Edinburgh International Film Festival 2012

View other Edinburgh International Film Festival Films by strand: Animation, Black Box, British Scenes, Directors Showcase, Films on Film, Focus on Denmark, International Competition, Looking South, Michael Powell Award Competition, New Perspectives, Night Moves, Philippine New Wave, Retrospective: Gregory La Cava, Shorts, Special Screenings, Spotlight on Shinya Tsukamoto, Spotlight on Wang Bing, Under The Stars

The Catch (Gyoei no mure) (Country: Japan; Year: 1983; Director: Shinji Somai)
A rugged drama of initiation set in an isolated part of northeastern Japan. A young man tries to overcome the hostility of his girlfriend's father, a tuna fisherman, by getting the older man to teach him the secrets of his dangerous trade. Print courtesy of The National Film Center of The National Museum of Modern Art, Tokyo.
The Friends (Natsu no niwa) (Country: Japan; Year: 1994; Director: Shinji Somai)
A delightful and moving coming-of-age story. One summer, three young boys take an increasing interest in an eccentric old man who lives alone in a house surrounded by an overgrown garden. The boys form a bond with the recluse and set about weeding and replanting the garden. Print courtesy of Yomiuri-TV Enterprise LTD.
Kazahana (Kaza-hana) (Country: Japan; Year: 2001; Director: Shinji Somai)
In Somai's final film, an alcoholic civil servant wakes up under a cherry tree in Tokyo next to a bar hostess with whom he's impulsively made a suicide pact. Though he's now changed his mind, he agrees to travel with her to Hokkaido, her preferred site for ending it all. An elegiac road movie of restrained emotion. Print courtesy of Be Wild.
Lost Chapter of Snow: Passion (Yuki no dansho - jonetsu) (Country: Japan; Year: 1985; Director: Shinji Somai)
This dazzling portrait of an orphaned girl at several stages of her life, from childhood to adulthood, opens with one of the most famous long takes in Japanese cinema, a single shot spanning months of time and disparate locations. Print courtesy of The Japan Foundation.
Love Hotel (Rabu hoteru) (Country: Japan; Year: 1985; Director: Shinji Somai)
After witnessing the rape of his wife, a man's mind snaps and he attacks a prostitute. Two years later, the man and the prostitute meet by chance. Somai's entry in Nikkatsu studios' roman porno series is a subversive mood piece with an unforgettable melancholy atmosphere. Print courtesy of Nikkatsu Corporation.
Luminous Woman (Hikaru onna) (Country: Japan; Year: 1987; Director: Shinji Somai)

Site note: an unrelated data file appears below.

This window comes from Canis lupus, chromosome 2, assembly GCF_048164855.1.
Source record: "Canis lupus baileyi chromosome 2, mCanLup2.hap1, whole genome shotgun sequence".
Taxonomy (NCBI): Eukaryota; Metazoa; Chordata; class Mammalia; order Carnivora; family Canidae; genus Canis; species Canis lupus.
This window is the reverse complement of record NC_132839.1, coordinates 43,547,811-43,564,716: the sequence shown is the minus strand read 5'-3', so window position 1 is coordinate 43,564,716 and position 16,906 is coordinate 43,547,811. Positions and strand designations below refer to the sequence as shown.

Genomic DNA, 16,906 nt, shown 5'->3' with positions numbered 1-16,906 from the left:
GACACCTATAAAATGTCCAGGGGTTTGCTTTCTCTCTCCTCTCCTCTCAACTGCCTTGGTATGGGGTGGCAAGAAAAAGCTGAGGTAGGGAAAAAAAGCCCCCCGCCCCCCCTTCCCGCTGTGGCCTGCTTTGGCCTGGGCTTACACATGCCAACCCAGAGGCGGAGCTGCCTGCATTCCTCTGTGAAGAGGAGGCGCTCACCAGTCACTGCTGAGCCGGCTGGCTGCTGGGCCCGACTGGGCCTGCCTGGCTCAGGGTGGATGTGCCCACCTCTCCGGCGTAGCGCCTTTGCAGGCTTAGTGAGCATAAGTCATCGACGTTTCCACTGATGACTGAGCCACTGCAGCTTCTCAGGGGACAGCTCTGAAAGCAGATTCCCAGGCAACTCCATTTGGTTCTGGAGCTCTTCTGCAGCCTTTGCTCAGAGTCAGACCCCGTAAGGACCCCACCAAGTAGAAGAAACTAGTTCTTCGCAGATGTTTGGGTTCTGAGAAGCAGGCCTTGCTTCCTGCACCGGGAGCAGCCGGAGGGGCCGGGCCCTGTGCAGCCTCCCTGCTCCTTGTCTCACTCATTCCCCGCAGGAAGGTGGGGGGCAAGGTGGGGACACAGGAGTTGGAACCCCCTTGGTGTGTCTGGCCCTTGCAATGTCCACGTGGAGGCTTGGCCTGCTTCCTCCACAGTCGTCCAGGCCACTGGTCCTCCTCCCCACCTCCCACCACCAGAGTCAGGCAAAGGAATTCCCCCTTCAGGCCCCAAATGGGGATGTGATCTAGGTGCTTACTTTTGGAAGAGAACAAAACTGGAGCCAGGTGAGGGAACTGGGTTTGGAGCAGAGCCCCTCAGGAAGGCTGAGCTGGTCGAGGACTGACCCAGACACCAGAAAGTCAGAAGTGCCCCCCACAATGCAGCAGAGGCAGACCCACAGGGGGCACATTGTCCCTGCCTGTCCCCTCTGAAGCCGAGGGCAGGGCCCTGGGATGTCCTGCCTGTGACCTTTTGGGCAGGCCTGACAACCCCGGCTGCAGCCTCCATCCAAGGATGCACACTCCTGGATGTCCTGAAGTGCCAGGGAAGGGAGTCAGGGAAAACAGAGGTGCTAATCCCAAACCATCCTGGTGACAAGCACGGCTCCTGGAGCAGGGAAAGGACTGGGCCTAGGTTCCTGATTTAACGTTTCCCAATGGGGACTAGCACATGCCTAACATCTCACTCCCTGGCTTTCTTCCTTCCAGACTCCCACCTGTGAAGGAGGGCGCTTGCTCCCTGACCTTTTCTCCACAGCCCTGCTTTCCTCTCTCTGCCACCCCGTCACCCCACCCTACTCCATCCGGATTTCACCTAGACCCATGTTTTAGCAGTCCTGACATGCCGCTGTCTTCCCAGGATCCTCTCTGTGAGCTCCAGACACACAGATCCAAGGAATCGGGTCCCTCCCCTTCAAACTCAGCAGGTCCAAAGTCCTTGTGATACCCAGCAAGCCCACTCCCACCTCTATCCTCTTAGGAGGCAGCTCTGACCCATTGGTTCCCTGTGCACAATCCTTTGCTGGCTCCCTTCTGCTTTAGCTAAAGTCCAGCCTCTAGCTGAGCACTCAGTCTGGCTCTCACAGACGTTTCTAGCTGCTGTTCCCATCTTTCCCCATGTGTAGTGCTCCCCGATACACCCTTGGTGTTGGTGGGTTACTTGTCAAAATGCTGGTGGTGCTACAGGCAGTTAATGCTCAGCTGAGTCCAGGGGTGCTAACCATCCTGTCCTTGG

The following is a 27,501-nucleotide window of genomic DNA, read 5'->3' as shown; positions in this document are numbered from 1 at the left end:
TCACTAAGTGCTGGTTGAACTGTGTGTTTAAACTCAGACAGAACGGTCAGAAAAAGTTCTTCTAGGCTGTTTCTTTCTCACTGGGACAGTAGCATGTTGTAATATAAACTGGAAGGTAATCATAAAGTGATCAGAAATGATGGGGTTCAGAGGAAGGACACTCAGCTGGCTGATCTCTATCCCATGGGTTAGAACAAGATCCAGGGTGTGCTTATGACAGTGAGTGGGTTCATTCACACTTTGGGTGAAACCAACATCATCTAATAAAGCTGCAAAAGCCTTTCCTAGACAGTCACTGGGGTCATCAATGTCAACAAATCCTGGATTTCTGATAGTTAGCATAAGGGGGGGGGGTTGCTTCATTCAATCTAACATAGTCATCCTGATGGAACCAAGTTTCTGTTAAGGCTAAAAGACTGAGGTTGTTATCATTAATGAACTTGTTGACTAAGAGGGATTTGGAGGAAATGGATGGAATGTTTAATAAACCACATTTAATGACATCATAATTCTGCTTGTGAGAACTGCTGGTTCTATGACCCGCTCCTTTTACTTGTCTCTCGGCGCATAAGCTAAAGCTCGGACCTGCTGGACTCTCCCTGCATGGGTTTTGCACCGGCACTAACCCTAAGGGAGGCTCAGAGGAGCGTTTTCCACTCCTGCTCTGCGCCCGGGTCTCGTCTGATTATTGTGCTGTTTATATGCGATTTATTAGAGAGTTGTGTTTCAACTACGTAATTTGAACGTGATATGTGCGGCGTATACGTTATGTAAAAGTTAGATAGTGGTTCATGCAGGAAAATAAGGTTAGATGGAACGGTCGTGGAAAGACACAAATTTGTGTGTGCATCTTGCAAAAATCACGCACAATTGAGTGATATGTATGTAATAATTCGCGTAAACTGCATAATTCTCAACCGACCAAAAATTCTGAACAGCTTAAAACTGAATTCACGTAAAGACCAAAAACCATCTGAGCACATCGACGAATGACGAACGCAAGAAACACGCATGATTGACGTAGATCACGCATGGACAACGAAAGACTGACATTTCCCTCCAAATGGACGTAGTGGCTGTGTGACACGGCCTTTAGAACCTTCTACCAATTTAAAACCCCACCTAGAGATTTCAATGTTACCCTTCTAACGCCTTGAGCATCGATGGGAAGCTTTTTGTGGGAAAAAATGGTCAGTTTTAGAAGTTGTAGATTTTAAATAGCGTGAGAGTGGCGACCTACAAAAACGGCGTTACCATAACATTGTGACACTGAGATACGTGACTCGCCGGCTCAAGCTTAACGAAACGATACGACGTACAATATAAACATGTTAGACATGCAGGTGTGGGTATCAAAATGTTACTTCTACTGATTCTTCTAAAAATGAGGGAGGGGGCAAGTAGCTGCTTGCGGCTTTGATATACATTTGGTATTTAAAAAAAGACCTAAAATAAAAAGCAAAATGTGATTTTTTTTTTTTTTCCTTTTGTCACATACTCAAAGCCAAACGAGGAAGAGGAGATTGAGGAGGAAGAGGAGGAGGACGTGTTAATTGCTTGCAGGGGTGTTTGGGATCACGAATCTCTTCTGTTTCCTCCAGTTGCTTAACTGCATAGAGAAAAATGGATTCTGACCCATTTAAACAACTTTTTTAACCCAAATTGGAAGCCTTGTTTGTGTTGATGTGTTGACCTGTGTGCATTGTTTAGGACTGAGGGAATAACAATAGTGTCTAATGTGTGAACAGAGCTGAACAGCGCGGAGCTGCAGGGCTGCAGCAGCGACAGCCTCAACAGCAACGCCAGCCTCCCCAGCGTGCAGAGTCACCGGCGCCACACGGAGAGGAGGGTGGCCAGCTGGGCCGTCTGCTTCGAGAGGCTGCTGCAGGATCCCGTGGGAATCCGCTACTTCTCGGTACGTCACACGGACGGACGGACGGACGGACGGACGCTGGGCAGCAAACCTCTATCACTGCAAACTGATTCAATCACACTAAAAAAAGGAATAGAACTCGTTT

In this delirious candy-coloured concoction, a hulking man from the country pursues his beloved to the underworld of Tokyo nightclubs, where he finds work as a sideshow wrestler and becomes involved with a faded opera singer. Print courtesy of Dentsu Corporation.
Moving (Ohikkoshi) (Country: Japan; Year: 1993; Director: Shinji Somai)
In one of Somai's most acclaimed films, a young girl must adjust to her new life after the divorce of her parents. Physically separated from her father and at odds with her distraught mother, the girl must negotiate her own passage to maturity. Print courtesy of Yomiuri-TV Enterprise LTD.
PP Rider (Shonben raida) (Country: Japan; Year: 1983; Director: Shinji Somai)
Three high-school students tangle with indulgent yakuza and lackadaisical police as they set out in search of the class bully, who has been kidnapped. Their bizarre, distinctively Somai-esque journey involves some of the director's most astonishing long takes. Print courtesy of The National Film Center of The National Museum of Modern Art, Tokyo.
Sailor Suit and Machine Gun (Sera-fuku to kikanju) (Country: Japan; Year: 1981; Director: Shinji Somai)
A high-school girl inherits a declining yakuza organisation, which seeks to repair its fortunes under her leadership. This mixture of deadpan comedy and outlandish action was a smash hit in Japan. A generation of young Japanese women grew up reciting lines of dialogue from this movie. Print courtesy of Kadokawa Shoten Co. Ltd.
The Terrible Couple (Tonda kappuru) (Country: Japan; Year: 1980; Director: Shinji Somai)
Through a clerical error, a studious tenth-grade boy is forced to share a house with the prettiest girl in school – an arrangement that could mean expulsion if it's found out. In his first film, Shinji Somai turns a popular boys' manga into a vigorous and bittersweet study of the fears and longings of adolescence. Print courtesy of The National Film Center of The National Museum of Modern Art, Tokyo.
Tokyo Heaven (Tokyo joku irasshaimase) (Country: Japan; Year: 1990; Director: Shinji Somai)
A pampered young model is killed in a traffic accident. Given the chance to return to earth, she becomes involved with the advertising executive who is trying to cover up her death. A blend of fantasy and trenchant realism in which Somai uses the ethereal glow of advertising images to comment on the transience of life. Print courtesy of Shochiku.
Typhoon Club (Taifu kurabu) (Country: Japan; Year: 1985; Director: Shinji Somai)
One of Somai's masterpieces. As a typhoon approaches their small Tokyo suburb, a group of high-school students confront issues of sexuality, mortality and their place in the world. A riveting work with a rich and beguiling atmosphere, showing the director's full dynamic range. Print courtesy of The National Film Center of The National Museum of Modern Art, Tokyo.
Wait and See (Ah, haru) (Country: Japan; Year: 1998; Director: Shinji Somai)
A salaryman faces a major life change as his firm undergoes financial difficulties. To add to his troubles, a man claiming to be his long-estranged father shows up at his house requesting shelter. One of the best of Somai's seriocomic studies of the messiness of family life. Print courtesy of Shochiku.
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